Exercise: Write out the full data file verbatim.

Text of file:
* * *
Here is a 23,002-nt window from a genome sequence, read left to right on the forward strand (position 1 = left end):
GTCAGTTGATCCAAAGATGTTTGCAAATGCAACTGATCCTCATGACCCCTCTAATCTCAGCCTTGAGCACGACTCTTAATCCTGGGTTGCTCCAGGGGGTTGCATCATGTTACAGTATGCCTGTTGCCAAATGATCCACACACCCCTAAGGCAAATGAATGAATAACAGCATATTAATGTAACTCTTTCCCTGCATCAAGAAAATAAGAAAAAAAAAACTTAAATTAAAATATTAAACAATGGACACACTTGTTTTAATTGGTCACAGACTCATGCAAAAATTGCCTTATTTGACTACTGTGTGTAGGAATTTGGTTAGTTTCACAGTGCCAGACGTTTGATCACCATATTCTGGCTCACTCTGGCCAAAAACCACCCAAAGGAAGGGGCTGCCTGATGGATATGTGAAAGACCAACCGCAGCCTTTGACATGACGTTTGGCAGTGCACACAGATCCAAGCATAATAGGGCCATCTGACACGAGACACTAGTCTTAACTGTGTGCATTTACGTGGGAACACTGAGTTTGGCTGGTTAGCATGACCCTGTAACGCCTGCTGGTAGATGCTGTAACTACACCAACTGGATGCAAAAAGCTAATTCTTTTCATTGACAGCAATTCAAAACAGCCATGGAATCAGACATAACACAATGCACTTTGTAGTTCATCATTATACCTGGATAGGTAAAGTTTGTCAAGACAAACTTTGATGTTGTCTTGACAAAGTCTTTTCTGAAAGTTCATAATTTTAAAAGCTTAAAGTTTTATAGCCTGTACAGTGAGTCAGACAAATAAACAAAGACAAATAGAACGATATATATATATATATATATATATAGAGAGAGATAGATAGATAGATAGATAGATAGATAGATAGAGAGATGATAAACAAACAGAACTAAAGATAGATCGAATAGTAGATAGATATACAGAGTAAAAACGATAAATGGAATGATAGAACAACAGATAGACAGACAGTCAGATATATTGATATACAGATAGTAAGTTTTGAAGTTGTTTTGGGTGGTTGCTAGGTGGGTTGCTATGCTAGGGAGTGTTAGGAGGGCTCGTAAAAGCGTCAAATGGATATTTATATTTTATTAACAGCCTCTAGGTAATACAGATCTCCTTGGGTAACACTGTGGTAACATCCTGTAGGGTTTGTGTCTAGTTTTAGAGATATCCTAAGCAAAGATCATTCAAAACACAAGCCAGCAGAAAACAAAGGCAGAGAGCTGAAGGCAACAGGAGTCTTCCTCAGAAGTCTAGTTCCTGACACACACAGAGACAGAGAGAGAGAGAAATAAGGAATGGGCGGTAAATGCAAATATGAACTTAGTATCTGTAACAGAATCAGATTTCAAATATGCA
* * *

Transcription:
Here is a 23,002-nt window from a genome sequence, read left to right on the forward strand (position 1 = left end):
GTCAGTTGATCCAAAGATGTTTGCAAATGCAACTGATCCTCATGACCCCTCTAATCTCAGCCTTGAGCACGACTCTTAATCCTGGGTTGCTCCAGGGGGTTGCATCATGTTACAGTATGCCTGTTGCCAAATGATCCACACACCCCTAAGGCAAATGAATGAATAACAGCATATTAATGTAACTCTTTCCCTGCATCAAGAAAATAAGAAAAAAAAAACTTAAATTAAAATATTAAACAATGGACACACTTGTTTTAATTGGTCACAGACTCATGCAAAAATTGCCTTATTTGACTACTGTGTGTAGGAATTTGGTTAGTTTCACAGTGCCAGACGTTTGATCACCATATTCTGGCTCACTCTGGCCAAAAACCACCCAAAGGAAGGGGCTGCCTGATGGATATGTGAAAGACCAACCGCAGCCTTTGACATGACGTTTGGCAGTGCACACAGATCCAAGCATAATAGGGCCATCTGACACGAGACACTAGTCTTAACTGTGTGCATTTACGTGGGAACACTGAGTTTGGCTGGTTAGCATGACCCTGTAACGCCTGCTGGTAGATGCTGTAACTACACCAACTGGATGCAAAAAGCTAATTCTTTTCATTGACAGCAATTCAAAACAGCCATGGAATCAGACATAACACAATGCACTTTGTAGTTCATCATTATACCTGGATAGGTAAAGTTTGTCAAGACAAACTTTGATGTTGTCTTGACAAAGTCTTTTCTGAAAGTTCATAATTTTAAAAGCTTAAAGTTTTATAGCCTGTACAGTGAGTCAGACAAATAAACAAAGACAAATAGAACGATATATATATATATATATATATATAGAGAGAGATAGATAGATAGATAGATAGATAGATAGATAGAGAGATGATAAACAAACAGAACTAAAGATAGATCGAATAGTAGATAGATATACAGAGTAAAAACGATAAATGGAATGATAGAACAACAGATAGACAGACAGTCAGATATATTGATATACAGATAGTAAGTTTTGAAGTTGTTTTGGGTGGTTGCTAGGTGGGTTGCTATGCTAGGGAGTGTTAGGAGGGCTCGTAAAAGCGTCAAATGGATATTTATATTTTATTAACAGCCTCTAGGTAATACAGATCTCCTTGGGTAACACTGTGGTAACATCCTGTAGGGTTTGTGTCTAGTTTTAGAGATATCCTAAGCAAAGATCATTCAAAACACAAGCCAGCAGAAAACAAAGGCAGAGAGCTGAAGGCAACAGGAGTCTTCCTCAGAAGTCTAGTTCCTGACACACACAGAGACAGAGAGAGAGAGAAATAAGGAATGGGCGGTAAATGCAAATATGAACTTAGTATCTGTAACAGAATCAGATTTCAAATATGCA